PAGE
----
The most common use of my J-Pole and Slim Jim antennas is for FM operation on the VHF and UHF amateur radio bands. Typically FM simplex and repeaters use antennas that are vertically polarized. J-Poles, being vertically oriented are also vertically polarized, which makes them well suited for this purpose. But there are many different communication modes available on the VHF bands and one frequent question I receive is that if these antennas will work with single sideband radios. The simple answer is yes, but with caveats.
To dig into the issue a little deeper, we need to define what antenna polarization is and how it affects reception of signals. Radio waves can travel in two different patterns, either in a linear form (think ocean waves) or as a circular pattern (like water going down a drain). The orientation of the antenna can affect how these waves are transmitted or received. This is called polarization. [pq]For best performance, it’s desirable to use antennas that have the same polarization.[/pq]
Antenna polarization types
There are three types of antenna polarization: vertical, horizontal, and circular. If the waves are traveling perpendicular to the earth, they are vertically polarized. Waves traveling parallel to the surface of the earth are horizontally polarized. The third type, circular polarization, creates waves that travel in a swirling fashion. Certain types of communication modes are better suited, or have historically used type type of polarization over the other.
For example: FM communications be it voice or data, has historically used antennas that are vertically polarized. Mobile and handheld radios all have vertically mounted antennas. It would be cumbersome to have an antenna on a car or HT that was oriented in a horizontal fashion, so vertical polarization stuck for FM work.
Sideband communications typically is used for long distance and weak signal work. Horizontally polarized antennas have a couple of distinct advantages over vertically polarized ones. First since most trees, structures, and buildings exist in the vertical plane, horizontal signals are less likely to be attenuated by them. Second, man made and natural radio noise typically emanates in a vertical fashion, so horizontal antennas can offer a lower noise floor for weak sideband signals.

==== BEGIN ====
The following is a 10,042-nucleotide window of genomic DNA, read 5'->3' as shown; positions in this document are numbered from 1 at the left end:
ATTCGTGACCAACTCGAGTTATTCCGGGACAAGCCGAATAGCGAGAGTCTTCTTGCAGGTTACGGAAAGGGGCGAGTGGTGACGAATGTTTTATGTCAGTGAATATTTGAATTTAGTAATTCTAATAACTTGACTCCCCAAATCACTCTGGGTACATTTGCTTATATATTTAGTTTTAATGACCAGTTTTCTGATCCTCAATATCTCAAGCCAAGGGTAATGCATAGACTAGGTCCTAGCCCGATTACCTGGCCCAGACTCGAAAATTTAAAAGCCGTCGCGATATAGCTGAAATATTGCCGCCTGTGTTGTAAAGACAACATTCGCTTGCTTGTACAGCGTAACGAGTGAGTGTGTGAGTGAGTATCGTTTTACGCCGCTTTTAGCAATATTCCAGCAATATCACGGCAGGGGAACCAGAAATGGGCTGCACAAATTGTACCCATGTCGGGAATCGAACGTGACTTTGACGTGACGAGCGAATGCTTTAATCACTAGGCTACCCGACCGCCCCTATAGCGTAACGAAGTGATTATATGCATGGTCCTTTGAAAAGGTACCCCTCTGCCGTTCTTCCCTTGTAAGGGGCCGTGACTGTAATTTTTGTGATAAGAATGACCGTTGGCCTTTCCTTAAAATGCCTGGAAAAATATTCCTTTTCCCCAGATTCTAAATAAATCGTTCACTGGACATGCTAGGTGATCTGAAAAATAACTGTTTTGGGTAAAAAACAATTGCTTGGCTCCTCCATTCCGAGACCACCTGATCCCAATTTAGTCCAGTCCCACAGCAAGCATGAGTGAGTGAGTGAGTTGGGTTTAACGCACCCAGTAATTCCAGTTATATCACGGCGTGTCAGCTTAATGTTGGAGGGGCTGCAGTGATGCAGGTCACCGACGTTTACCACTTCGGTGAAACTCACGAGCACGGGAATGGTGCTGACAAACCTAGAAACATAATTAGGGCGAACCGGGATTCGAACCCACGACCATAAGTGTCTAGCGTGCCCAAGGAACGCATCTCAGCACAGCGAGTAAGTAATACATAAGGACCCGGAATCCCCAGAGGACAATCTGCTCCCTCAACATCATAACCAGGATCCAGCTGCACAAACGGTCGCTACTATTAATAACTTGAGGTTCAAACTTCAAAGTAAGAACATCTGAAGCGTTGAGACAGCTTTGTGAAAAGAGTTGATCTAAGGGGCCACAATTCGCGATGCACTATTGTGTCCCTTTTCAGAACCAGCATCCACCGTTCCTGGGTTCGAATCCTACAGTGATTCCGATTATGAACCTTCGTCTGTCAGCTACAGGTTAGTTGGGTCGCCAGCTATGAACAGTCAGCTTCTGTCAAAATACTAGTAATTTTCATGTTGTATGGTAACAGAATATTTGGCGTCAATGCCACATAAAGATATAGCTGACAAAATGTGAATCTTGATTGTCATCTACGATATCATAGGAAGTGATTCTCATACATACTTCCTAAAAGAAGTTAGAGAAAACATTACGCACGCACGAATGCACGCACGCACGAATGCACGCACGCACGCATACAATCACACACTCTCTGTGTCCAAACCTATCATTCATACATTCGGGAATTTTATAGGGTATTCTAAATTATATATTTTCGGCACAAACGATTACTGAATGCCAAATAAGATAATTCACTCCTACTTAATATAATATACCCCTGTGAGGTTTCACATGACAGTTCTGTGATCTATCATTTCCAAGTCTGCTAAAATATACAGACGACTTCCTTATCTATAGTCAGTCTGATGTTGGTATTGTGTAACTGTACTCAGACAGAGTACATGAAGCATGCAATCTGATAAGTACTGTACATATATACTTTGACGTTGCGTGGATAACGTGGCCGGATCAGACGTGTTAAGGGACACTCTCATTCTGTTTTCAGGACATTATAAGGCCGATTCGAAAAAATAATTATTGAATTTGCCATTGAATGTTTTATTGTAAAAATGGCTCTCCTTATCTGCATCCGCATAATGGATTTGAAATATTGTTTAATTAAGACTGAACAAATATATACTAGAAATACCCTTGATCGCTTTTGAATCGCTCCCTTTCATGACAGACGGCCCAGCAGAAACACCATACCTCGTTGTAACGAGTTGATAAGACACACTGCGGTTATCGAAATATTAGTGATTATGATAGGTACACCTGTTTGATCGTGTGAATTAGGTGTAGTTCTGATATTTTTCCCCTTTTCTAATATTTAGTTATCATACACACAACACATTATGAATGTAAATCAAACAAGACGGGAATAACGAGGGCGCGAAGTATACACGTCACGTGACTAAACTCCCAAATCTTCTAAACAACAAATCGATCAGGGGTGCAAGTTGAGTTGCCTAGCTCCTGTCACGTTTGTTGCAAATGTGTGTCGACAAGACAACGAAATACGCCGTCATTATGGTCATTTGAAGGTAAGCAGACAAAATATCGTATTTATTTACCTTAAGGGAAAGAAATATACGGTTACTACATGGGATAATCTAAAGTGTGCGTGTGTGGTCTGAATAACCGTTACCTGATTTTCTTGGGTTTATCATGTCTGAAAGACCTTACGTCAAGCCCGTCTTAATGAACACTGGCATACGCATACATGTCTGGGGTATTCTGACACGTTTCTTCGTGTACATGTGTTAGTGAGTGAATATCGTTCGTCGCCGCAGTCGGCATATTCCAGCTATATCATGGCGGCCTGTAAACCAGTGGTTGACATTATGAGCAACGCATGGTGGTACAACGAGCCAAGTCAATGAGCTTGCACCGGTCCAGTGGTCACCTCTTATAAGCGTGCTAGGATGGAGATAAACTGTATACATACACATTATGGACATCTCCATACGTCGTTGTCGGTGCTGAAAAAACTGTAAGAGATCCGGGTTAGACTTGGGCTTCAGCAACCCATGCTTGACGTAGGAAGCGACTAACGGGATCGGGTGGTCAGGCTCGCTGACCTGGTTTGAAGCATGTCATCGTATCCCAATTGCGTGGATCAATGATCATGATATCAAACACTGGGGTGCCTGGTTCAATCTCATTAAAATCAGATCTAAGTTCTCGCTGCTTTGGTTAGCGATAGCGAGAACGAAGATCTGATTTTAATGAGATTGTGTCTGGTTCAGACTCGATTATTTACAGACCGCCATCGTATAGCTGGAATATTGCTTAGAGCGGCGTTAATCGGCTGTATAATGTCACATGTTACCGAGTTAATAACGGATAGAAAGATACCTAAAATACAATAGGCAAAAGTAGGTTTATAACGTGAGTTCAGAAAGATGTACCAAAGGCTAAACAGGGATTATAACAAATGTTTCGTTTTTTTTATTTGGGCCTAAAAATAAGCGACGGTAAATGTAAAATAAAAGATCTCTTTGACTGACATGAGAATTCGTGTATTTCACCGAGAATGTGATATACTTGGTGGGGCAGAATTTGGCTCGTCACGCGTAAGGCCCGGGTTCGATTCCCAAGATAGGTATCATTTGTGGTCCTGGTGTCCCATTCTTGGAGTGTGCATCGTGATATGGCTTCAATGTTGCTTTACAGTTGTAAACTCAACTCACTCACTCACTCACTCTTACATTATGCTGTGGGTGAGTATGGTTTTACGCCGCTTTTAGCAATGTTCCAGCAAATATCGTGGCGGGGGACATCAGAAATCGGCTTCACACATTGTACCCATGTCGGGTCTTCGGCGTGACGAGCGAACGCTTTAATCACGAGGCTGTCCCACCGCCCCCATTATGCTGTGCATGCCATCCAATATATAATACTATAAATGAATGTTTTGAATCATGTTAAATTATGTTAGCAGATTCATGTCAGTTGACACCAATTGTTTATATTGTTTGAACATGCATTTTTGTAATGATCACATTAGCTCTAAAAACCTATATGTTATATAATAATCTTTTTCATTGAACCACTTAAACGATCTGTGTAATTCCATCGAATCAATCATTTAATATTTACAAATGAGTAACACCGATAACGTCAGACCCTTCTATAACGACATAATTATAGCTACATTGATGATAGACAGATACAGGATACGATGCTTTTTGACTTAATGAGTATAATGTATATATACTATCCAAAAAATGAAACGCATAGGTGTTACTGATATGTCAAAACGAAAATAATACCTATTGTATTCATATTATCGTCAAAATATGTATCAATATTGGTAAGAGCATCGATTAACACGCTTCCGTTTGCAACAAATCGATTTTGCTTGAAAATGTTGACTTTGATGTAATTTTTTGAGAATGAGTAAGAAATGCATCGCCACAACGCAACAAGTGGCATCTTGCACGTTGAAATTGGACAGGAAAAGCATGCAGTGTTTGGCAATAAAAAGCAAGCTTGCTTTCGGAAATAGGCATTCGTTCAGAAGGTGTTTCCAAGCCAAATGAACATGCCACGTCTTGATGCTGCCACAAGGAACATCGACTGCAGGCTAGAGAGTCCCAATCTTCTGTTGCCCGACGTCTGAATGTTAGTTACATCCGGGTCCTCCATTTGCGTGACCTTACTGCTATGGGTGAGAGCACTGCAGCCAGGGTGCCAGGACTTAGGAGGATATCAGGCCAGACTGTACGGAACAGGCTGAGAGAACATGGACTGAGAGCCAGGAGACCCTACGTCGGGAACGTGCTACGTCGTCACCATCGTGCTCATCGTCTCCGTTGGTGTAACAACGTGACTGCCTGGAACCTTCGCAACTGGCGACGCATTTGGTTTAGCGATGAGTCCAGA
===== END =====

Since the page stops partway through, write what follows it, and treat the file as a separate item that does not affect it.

Circular polarized antennas, ones that transmit signals on both the horizontal and vertical plane, are commonly used for communication with spacecraft and satellites. As a satellite orbits the earth, it is also rotating, or tumbling towards earth, causing the signals to mix on both the vertical and horizontal plane. A circularly polarized antenna increases the receptability of these types of signals.
Cross Polarization between antennas
With this simplified antenna theory behind us, you can start to get the idea of what happens when you try to use a vertically polarized antenna with a horizontally polarized signal. Because of the cross polarization your signal will be attenuated. This attenuation could be as little as 3db or as great as 20db. If you are communicating Line of Sight (LOS), that is both antennas are visible within the curvature of the earth, the attenuation will be greater. As distance between antennas increase, the cross polarization becomes less and the attenuation is lower.
The J-Pole and Slim Jim Antennas are vertically polarized. Due to their polarization, these antennas are best suited for FM communications. But the antennas are tuned and have enough bandwidth to cover the entire 144 – 148 MHz two meter amateur radio band. Sideband operation happens near the bottom of the band and these antennas are tuned to work that portion. Most sideband operators use horizontally polarized beam and yagi antennas, so using your J-Pole to talk to them will create a cross polarization loss. If the two stations are close enough to be within Line of Sight, the attenuation will be stronger, but as the station’s distance increases, the attenuation will decrease.
One option to work sideband would be to mount the antenna horizontally. Changing the orientation of the antenna does change the polarization of the antenna. You would then match the polarization of the other sideband station. The two meter J-Pole is small and light enough to be effectively horizontally mounted.
Summary: a vertical antenna can be used for sideband operation
Radio signals travel in a linear fashion and their polarization depends on the orientation of the antenna transmitting the signal. Sideband operators typically use horizontally mounted antennas and FM operators vertically mounted antennas. You can use an antenna designed for FM with the sideband mode, but you’ll have to contend with the cross polarization loss of up to 20db. Yet as distance between the two antennas increases beyond the line of sight (20+ miles, depending on antenna height), this attenuation becomes less of a factor. The J-Pole will work on sideband, you may not get the results that a horizontally polarized yagi could deliver, but it will certainly work.
Frequency Modulation vs. Single Sideband on the VHF Bands – What’s the Difference?
Cross-polarization for long paths on HF isn’t as much of a problem as you might think, since the ionosphere jumbles polarization quite a lot. Many people use verticals on HF looking for good DX at low elevation angles. A good ground/radial system is needed.
Thanks for the comments. You are correct about cross polarization not being so much of an issue, especially with HF. The further two stations move away from each other, the less of an impact that polarization makes. That’s why I make the distinction with VHF/UHF signals that when you move beyond the Line of Sight, the amount of attenuation due to polarization mismatch decreases.
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